ST. GEORGE – Ski Ingram was honored and recognized for his service to the community by the St. George City Council last week. Ingram, who is moving to Arizona, has resided in St. George for over a decade. During this time, he has been heavily involved in veteran-centric groups and events. At last week’s ceremony, he said it felt funny being recognized for what he loved to do.
Before the official business of the City Council began last Thursday, Mayor Jon Pike asked Ingram to stand in front of the council while he read a proclamation citing aspects of Ingram’s life and service.
“I, Jonathan T. Pike, Mayor of the City of St. George, Utah, do hereby proclaim our appreciation to Ski Ingram for all he has done for the veterans and citizens of the City of St. George,” Pike said as he read the proclamation.
“We all appreciate what you’ve done,” Pike said.
Ingram and his wife, Diane, moved to St. George 12 years ago. He has served the Army and the National Guard and received various commendations and medals for his service. He has also served as a law enforcement officer.
A lifetime member of the American Legion, Ingram is known by many in the community as the adjutant of American Legion Post 90. A Vietnam War veteran, he has also been heavily involved in many veteran-centric events and had a hand in helping to create the St. George Veterans Advisory Council.
Recently, Ingram and the local American Legion organized an event in which the actions of veteran Joe Hamblin and others were recognized. Hamblin received the Legion’s Medal of Valor for risking his own safety to prevent a potentially devastating car accident in March.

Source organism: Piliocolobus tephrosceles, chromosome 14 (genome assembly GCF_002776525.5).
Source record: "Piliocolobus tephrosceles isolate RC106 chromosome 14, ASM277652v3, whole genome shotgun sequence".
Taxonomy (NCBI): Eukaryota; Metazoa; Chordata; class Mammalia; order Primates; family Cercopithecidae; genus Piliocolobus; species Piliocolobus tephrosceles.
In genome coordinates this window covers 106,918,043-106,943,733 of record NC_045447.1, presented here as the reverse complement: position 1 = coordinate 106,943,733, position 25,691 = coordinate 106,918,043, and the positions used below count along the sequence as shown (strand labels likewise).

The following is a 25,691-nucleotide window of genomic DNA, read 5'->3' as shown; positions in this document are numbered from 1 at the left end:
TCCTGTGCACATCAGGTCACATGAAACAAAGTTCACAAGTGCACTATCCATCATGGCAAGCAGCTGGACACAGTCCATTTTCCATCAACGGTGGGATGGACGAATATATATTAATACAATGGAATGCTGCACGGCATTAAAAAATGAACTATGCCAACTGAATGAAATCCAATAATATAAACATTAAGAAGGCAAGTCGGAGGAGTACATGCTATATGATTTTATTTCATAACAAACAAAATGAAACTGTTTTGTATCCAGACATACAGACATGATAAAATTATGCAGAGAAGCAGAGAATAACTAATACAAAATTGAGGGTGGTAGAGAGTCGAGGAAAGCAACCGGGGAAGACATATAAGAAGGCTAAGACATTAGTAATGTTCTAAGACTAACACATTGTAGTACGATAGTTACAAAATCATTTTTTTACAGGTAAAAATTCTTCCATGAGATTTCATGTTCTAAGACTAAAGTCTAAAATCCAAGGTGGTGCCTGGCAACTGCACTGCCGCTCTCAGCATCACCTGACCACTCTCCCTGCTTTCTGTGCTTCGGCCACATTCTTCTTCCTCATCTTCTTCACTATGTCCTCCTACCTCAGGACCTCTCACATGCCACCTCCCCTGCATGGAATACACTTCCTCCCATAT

“It’s strange getting recognized for doing something I like to do,” Ingram said. “I’ve enjoyed every minute of what I’ve done.”
Ingram said he nonetheless appreciated the council’s recognition, as well as those who attended the council to pay their respects. Members of the American Legion were present, along with others from the St. George Area Chamber of Commerce and other groups Ingram has been a part of and worked with.
“It’s bittersweet,” Ingram said. “We want to be close to our children and grandchildren, but it’s amazing how many people I’ve gotten to know and love in this community. It’s a tight knit community.”
Of his service to the community, Ingram said it’s a hobby he loves. While others may have a hobby of golfing, he gets involved..
Mark Heiner, a funeral director with Spilsbury Mortuary and a friend of Ingram’s, said the recognition is well-deserved.
Ski said that he was receiving an award for doing something he loves. It’s very true. He loves the service work that he does, and I’m glad the City of St George acknowledged his efforts tonight. It’s been my privilege to work with him in honoring and recognizing our veterans. His dedication and commitment to his fellow Legionnaires is inspiring. I’ve shared many of his articles regarding patriotism with my family and children. His efforts in St George will be missed. I’m grateful to call him my friend.
Ingram and his wife are moving to Gilbert, Arizona, later this month, he said, yet doesn’t feel his new home will be quite the same.
“Most communities aren’t like this,” Ingram said. “I was a police officer in Long Beach, California, for 26 years. I didn’t know the people in that community as well as I do the people in this community. So it’s hard to leave.”
As for being involved in the community, he encourages others to do the same.
“I try encourage everybody to get involved in the community,” he said. “If you do things in the community, not only does it make the community better, it makes you better. The community can’t survive if people don’t get involved.”
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